D. Rafizadeh, J. P. Zhang, S. C. Hagness, A. Taflove, K. A. Stair, S. T. Ho, R. C. Tiberio, “Waveguide-coupled AlGaAs/GaAs microcavity ring and disk resonators with high finesse and 21.6-nm free spectral range,” Opt. Lett. 22, 1244–1246 (1997).
[CrossRef] [PubMed]

S. C. Hagness, D. Rafizadeh, S. T. Ho, A. Taflove, “FDTD microcavity simulations: design and experimental realization of waveguide-coupled single-mode ring and whispering-gallery-mode disk resonators,” J. Lightwave Technol. 15, 2154–2165 (1997).
[CrossRef]

1996 (3)

1995 (1)

1994 (1)

B. L. N. Salmaso, G. J. Puppels, P. J. Caspers, R. Floris, R. Wever, J. Greve, “Resonance Raman microspectroscopic characterization of eosinophilic peroxidase in human eosinophilic granulocytes,” Biophys. J. 67, 436–446 (1994).
[CrossRef] [PubMed]

1993 (1)

Y. Yamamoto, R. E. Slusher, “Optical processes in microcavities,” Phys. Today 46, 66–74 (1993).
[CrossRef]

1992 (3)

J. C. Knight, H. S. T. Driver, R. J. Hutcheon, G. N. Robertson, “Core-resonance capillary-fiber whispering-gallery-mode laser,” Opt. Lett. 17, 1280–1282 (1992).
[CrossRef] [PubMed]

S. L. McCall, A. F. J. Levi, R. E. Slusher, S. J. Pearton, R. A. Logan, “Whispering-gallery mode microdisk lasers,” Appl. Phys. Lett. 60, 289–291 (1992).
[CrossRef]

J. W. Hall, A. Pollard, “Near-infrared spectrophotometry: a new dimension in clinical chemistry,” Clin. Chem. (Winston–Salem, N.C.) 38, 1623–1631 (1992).

1991 (4)

W. Lukosz, “Principles and sensitivities of integrated optical and surface plasmon sensors for direct affinity sensing and immunosensing,” Biosens. Bioelectron. 6, 215–225 (1991).
[CrossRef]

S. Schiller, R. L. Byer, “High-resolution spectroscopy of whispering gallery modes in large dielectric spheres,” Opt. Lett. 16, 1138–1140 (1991).
[CrossRef] [PubMed]

S. Arnold, C. T. Liu, W. B. Whitten, J. M. Ramsey, “Room-temperature microparticle-based persistent spectral hole burning memory,” Opt. Lett. 16, 420–422 (1991).
[CrossRef] [PubMed]

A. J. Campillo, J. D. Eversole, H.-B. Lin, “Cavity quantum electrodynamic enhancement of stimulated emission in micro-droplets,” Phys. Rev. Lett. 67, 437–440 (1991).
[CrossRef] [PubMed]

1989 (1)

V. B. Braginsky, M. L. Gorodetsky, V. S. Ilchenko, “Quality-factor and nonlinear properties of optical whispering-gallery modes,” Phys. Lett. A. 137, 393–397 (1989).
[CrossRef]

1987 (1)

V. B. Braginsky, V. S. Ilchenko, “Properties of optical dielectric microresonators,” Sov. Phys. Dokl. 32, 306–307 (1987).

1980 (1)

R. E. Benner, P. W. Barber, J. F. Owen, R. K. Chang, “Observation of structure resonances in the fluorescence spectra from microspheres,” Phys. Rev. Lett. 44, 475–478 (1980).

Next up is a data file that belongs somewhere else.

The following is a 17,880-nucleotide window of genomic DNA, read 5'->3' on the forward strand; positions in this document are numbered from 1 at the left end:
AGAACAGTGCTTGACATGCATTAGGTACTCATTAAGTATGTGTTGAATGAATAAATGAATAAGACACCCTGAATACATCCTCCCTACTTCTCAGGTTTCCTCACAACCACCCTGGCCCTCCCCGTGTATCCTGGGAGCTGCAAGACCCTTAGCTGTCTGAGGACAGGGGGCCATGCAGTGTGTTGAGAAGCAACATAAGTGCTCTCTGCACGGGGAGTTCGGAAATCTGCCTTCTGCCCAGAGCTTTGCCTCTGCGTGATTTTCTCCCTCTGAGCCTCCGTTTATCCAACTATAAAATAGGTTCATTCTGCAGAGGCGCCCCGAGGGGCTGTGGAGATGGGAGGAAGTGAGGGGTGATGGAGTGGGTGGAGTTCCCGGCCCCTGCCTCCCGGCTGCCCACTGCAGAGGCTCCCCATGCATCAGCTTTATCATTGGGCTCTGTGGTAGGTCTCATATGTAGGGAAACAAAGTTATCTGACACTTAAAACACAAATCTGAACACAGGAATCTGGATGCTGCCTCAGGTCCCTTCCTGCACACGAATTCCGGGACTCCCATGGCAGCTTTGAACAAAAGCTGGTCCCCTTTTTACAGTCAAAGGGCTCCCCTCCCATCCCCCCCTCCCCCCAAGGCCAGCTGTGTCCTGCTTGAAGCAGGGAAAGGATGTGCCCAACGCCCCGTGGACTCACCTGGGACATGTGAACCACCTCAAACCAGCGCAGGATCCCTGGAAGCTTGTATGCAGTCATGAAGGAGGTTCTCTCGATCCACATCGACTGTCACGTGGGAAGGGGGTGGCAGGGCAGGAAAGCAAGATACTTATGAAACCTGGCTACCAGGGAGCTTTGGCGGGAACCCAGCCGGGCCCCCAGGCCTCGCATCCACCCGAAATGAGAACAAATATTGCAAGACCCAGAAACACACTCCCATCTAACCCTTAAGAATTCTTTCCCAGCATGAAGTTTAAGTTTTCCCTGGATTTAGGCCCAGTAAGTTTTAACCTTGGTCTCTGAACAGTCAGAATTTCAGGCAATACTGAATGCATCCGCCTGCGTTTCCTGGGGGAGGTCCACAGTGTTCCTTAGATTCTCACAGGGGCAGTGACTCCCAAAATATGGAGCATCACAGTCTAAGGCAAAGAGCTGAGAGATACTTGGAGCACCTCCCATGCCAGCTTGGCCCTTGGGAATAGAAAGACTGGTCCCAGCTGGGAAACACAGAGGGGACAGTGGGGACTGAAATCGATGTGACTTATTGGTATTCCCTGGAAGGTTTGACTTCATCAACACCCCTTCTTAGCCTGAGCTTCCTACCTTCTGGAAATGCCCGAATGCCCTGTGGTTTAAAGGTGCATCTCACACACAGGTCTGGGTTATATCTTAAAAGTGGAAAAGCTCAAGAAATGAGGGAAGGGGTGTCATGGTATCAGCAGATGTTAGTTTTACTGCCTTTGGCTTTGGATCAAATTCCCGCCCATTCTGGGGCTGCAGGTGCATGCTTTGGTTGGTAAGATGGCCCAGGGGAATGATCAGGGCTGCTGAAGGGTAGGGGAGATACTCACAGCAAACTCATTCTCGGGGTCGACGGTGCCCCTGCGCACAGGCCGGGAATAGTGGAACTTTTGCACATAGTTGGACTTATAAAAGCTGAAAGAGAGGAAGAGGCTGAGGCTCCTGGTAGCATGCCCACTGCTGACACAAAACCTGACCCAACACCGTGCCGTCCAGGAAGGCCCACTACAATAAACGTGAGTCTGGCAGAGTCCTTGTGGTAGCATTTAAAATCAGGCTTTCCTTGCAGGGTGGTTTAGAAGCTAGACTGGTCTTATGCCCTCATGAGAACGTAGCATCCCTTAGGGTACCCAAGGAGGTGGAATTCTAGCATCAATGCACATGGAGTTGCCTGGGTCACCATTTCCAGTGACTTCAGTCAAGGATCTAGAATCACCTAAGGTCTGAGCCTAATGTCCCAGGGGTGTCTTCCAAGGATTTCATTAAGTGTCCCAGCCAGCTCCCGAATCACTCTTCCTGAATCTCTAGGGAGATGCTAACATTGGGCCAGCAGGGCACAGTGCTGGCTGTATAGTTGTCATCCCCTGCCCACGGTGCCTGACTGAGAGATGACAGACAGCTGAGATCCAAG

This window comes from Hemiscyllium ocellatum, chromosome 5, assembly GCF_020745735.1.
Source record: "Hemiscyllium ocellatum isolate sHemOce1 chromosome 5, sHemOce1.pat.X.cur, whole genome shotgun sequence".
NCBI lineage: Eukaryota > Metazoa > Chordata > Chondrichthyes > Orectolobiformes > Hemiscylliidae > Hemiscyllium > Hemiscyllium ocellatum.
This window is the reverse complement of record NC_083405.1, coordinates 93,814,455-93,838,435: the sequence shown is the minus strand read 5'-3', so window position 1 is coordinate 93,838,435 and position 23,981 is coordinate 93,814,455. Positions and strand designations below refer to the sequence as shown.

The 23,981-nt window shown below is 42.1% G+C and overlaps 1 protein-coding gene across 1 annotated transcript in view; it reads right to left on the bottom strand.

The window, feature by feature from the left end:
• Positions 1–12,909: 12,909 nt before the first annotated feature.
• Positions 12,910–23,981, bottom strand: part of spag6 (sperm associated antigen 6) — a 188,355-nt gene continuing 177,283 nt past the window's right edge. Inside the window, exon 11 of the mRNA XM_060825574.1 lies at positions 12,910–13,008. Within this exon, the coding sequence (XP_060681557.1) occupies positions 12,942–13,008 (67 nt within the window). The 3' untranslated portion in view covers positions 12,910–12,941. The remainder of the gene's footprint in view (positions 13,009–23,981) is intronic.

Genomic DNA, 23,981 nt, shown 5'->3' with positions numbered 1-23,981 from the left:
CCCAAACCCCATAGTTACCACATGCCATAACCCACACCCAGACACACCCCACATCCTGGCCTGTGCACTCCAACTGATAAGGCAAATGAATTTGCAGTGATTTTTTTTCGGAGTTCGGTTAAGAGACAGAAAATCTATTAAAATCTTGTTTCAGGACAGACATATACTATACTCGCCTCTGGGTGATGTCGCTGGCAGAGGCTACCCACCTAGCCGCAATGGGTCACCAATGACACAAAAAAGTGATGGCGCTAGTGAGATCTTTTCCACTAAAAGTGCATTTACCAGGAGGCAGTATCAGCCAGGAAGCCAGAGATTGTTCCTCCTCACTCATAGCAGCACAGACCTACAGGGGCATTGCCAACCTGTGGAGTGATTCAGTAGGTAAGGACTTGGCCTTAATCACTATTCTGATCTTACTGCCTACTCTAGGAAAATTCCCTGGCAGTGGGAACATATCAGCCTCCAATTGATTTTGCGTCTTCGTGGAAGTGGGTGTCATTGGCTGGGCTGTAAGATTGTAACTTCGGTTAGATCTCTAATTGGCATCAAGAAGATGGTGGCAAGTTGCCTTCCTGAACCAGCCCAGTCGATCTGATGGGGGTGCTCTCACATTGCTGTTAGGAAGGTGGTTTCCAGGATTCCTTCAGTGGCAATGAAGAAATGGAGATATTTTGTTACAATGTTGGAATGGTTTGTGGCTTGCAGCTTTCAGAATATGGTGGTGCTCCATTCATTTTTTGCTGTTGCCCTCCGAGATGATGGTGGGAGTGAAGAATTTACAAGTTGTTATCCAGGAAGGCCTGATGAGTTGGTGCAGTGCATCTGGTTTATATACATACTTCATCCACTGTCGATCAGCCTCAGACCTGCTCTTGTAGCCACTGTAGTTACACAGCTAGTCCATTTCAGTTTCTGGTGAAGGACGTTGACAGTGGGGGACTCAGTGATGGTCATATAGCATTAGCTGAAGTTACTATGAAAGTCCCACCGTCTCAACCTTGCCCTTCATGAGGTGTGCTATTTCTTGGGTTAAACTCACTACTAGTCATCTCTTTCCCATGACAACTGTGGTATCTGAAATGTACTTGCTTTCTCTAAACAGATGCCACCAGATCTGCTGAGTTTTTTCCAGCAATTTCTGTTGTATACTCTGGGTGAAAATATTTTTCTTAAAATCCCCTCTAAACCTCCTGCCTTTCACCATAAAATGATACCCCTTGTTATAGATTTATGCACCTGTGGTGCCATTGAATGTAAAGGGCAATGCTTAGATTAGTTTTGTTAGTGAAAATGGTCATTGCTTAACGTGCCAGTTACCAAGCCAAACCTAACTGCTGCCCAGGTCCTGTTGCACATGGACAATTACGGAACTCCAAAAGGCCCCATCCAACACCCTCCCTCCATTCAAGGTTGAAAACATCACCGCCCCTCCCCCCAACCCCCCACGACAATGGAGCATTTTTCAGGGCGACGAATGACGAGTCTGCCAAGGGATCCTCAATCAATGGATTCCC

[CrossRef]

1966 (1)

K. S. Yee, “Numerical solution of initial boundary value problems involving Maxwell’s equations in isotropic media,” IEEE Trans. Antennas Propag. 14, 302–307 (1966).
[CrossRef]

1910 (1)

L. Rayleigh, “The problem of the whispering gallery,” Philos. Mag. 20, 1001–1004 (1910).
[CrossRef]

Arnold, S.

Barber, P. W.

R. E. Benner, P. W. Barber, J. F. Owen, R. K. Chang, “Observation of structure resonances in the fluorescence spectra from microspheres,” Phys. Rev. Lett. 44, 475–478 (1980).
[CrossRef]

Barbosa, C. J.

We obtained the value σ = 2 × 10-16 cm2 by converting the measured value of the optical density to an absorption cross section. See H. G. Schulze, L. S. Greek, C. J. Barbosa, M. W. Blades, B. B. Gorzalka, R. F. B. Turner, “Measurement of some small molecule and peptide neurotransmitters in-vitro using a fiber-optics probe with pulsed ultraviolet resonance Raman spectroscopy,” J. Neurosci. Methods 92, 15–24 (1999). These authors measure an optical density of the order of 0.5 at a wavelength of 205 nm for a 1-cm path length through a 10-µM solution of dopamine. An optical density of 0.5 implies that the quantity αL is of the order of unity, where α is the absorption cross section and L is the path length, or that α is of the order of 1/cm. The absorption coefficient can be represented as α = Nσ, where N is the molecular number density and σ is the absorption cross section. Recall that a 1-M solution contains 6 × 1023 molecules/l, or 6 × 1020 molecules/ml. Thus a 10-µM solution contains 6 × 1015 molecules/ml or a number density of molecules of N = 6 × 1015 cm-3. The molecular absorption cross section is thus given by σ = 2 × 10-16 cm2 for dopamine.

Benner, R. E.

R. E. Benner, P. W. Barber, J. F. Owen, R. K. Chang, “Observation of structure resonances in the fluorescence spectra from microspheres,” Phys. Rev. Lett. 44, 475–478 (1980).